Nature Article: Interpreting International Test Scores: Is the U.S. Really Behind?
Student performances on international tests such as TIMSS and PISA have often been used to show the poor quality of American education and America’s future is in danger. Proponents of national standards have also used them to justify their efforts. I have in different places cited evidence and analysis to show that international tests do not predict the future of nations. Here is another article that provides yet another perspective on how we should interpret international test scores.
Published by the weekly science journal Nature, the article says:
“International testing that is used to predict the grim future of US science and technology is being vastly misinterpreted.”
Here are some of the main points:
- It is misleading to gauge the relative position of the United States in the world based on a simplistic ranking of its students’ test scores. This is much like measuring shoe size to predict runners’ future race times while ignoring their past performance. There are substantial methodological limitations in using these tests to compare nations, including reporting ‘rankings’ that are based on minute differences that are not statistically significant.
- Without a doubt, science, maths and technology education is needed in today’s society, whether for its citizens to understand enough to participate in public debate or just to operate the technology of everyday life. However, some argue for more advanced courses as if they want to prepare all students to be scientists or engineers. We believe that there is something fundamentally wrong with such an approach.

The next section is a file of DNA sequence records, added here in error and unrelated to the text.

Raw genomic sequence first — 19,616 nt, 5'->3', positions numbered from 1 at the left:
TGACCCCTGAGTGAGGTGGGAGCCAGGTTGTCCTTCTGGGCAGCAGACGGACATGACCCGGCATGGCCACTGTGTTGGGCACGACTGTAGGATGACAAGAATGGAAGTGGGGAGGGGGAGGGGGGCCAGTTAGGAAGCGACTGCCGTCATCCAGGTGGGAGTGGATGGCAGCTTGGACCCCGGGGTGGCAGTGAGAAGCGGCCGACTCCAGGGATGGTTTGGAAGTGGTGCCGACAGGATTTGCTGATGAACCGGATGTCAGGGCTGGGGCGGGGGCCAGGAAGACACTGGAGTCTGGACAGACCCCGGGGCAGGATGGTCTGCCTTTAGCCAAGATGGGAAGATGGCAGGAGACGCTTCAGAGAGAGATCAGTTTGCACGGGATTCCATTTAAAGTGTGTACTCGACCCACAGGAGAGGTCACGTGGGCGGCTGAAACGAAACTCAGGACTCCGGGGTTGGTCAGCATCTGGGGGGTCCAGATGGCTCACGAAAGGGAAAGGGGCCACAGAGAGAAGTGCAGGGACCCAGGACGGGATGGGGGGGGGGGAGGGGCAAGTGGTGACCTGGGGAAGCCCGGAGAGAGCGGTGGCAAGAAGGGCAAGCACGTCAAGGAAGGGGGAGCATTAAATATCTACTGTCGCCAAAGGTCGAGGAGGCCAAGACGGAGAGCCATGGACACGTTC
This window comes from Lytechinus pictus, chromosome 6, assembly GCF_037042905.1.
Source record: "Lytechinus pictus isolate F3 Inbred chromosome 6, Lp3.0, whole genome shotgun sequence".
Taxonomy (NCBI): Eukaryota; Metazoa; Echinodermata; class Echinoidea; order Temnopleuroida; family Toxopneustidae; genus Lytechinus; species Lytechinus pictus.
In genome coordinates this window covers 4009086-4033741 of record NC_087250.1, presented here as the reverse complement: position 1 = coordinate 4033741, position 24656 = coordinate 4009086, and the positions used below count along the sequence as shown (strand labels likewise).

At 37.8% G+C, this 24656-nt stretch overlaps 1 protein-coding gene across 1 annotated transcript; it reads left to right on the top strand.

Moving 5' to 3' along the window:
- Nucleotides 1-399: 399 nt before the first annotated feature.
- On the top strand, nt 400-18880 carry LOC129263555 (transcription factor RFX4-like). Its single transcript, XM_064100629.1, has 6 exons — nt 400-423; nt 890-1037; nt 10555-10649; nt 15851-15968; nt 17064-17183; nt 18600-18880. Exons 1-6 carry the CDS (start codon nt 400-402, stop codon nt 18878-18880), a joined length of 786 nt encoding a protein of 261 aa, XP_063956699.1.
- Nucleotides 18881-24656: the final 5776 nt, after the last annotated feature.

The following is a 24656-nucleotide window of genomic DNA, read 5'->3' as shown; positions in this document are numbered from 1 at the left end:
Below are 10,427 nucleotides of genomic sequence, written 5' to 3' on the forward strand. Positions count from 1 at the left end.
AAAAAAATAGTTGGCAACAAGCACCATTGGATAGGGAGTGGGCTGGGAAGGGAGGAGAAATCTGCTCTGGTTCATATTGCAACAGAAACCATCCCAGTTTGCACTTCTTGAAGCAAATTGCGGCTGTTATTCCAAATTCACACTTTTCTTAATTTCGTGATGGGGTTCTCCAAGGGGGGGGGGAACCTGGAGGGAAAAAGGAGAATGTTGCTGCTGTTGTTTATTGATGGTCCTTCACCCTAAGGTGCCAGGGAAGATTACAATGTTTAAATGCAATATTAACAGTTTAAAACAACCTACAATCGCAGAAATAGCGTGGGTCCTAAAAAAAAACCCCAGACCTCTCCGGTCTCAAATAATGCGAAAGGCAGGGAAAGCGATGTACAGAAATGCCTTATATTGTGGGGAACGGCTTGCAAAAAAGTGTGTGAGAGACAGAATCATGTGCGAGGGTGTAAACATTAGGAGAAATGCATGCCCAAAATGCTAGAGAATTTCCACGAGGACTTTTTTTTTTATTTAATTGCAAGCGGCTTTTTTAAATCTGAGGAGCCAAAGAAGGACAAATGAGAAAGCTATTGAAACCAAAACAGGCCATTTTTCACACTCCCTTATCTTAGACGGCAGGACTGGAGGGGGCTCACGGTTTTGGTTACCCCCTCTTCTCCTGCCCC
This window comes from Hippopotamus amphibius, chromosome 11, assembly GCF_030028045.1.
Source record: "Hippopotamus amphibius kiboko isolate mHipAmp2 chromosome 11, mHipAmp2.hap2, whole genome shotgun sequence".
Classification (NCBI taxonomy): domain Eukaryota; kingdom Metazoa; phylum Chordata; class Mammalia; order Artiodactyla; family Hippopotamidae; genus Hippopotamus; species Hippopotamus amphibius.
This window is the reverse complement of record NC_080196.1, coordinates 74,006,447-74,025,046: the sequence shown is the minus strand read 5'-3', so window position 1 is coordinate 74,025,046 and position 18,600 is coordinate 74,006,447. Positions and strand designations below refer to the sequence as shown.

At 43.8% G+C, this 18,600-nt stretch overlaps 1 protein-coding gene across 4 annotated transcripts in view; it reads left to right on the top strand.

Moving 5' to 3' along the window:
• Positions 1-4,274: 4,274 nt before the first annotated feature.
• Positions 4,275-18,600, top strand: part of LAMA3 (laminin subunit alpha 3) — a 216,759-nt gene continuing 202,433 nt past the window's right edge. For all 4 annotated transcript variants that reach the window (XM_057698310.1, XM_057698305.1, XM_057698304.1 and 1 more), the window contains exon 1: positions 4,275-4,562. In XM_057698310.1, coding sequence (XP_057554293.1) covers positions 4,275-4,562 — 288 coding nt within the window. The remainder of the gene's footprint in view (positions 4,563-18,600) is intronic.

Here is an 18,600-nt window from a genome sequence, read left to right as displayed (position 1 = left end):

- History suggests that policies designed to stockpile scientists and engineers are counter-productive.
- The beauty of brandishing a simple number or a few facts is that they fit in a single headline and focus the reader’s attention. However, before we send teams of educators to discover the educational secrets of Finland, Singapore, New Zealand, South Korea or Japan, we should do more study into the nature and context of their education systems.
- In a country that has a long history of innovation and high productivity, we should start by looking at how our best schools educate top performers. It is unlikely that they do so by the types of education heralded in other countries.
Read the article here: http://www.nature.com/nature/journal/v453/n7191/full/453028a.html